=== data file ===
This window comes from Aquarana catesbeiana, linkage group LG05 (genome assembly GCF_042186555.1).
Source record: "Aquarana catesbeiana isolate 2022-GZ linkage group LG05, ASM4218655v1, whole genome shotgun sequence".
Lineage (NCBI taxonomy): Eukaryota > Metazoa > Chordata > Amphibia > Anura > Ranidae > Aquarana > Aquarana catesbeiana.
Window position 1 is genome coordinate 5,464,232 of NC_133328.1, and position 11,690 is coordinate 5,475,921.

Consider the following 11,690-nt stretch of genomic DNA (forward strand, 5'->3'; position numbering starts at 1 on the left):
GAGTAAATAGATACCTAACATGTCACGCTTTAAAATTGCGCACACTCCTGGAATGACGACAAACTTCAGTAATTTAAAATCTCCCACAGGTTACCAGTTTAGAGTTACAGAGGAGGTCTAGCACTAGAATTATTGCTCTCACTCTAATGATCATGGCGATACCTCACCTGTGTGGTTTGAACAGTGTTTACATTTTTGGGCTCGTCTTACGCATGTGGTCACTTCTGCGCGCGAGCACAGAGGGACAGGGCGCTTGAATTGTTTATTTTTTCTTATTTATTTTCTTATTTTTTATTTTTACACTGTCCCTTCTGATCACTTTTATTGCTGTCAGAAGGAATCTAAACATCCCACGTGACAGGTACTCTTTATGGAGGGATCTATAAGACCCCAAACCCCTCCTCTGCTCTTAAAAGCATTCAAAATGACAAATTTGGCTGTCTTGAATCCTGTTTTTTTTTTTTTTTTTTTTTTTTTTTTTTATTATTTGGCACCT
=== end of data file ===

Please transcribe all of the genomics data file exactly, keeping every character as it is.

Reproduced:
This window comes from Aquarana catesbeiana, linkage group LG05 (genome assembly GCF_042186555.1).
Source record: "Aquarana catesbeiana isolate 2022-GZ linkage group LG05, ASM4218655v1, whole genome shotgun sequence".
Lineage (NCBI taxonomy): Eukaryota > Metazoa > Chordata > Amphibia > Anura > Ranidae > Aquarana > Aquarana catesbeiana.
Window position 1 is genome coordinate 5,464,232 of NC_133328.1, and position 11,690 is coordinate 5,475,921.

Consider the following 11,690-nt stretch of genomic DNA (forward strand, 5'->3'; position numbering starts at 1 on the left):
GAGTAAATAGATACCTAACATGTCACGCTTTAAAATTGCGCACACTCCTGGAATGACGACAAACTTCAGTAATTTAAAATCTCCCACAGGTTACCAGTTTAGAGTTACAGAGGAGGTCTAGCACTAGAATTATTGCTCTCACTCTAATGATCATGGCGATACCTCACCTGTGTGGTTTGAACAGTGTTTACATTTTTGGGCTCGTCTTACGCATGTGGTCACTTCTGCGCGCGAGCACAGAGGGACAGGGCGCTTGAATTGTTTATTTTTTCTTATTTATTTTCTTATTTTTTATTTTTACACTGTCCCTTCTGATCACTTTTATTGCTGTCAGAAGGAATCTAAACATCCCACGTGACAGGTACTCTTTATGGAGGGATCTATAAGACCCCAAACCCCTCCTCTGCTCTTAAAAGCATTCAAAATGACAAATTTGGCTGTCTTGAATCCTGTTTTTTTTTTTTTTTTTTTTTTTTTTTTTTATTATTTGGCACCT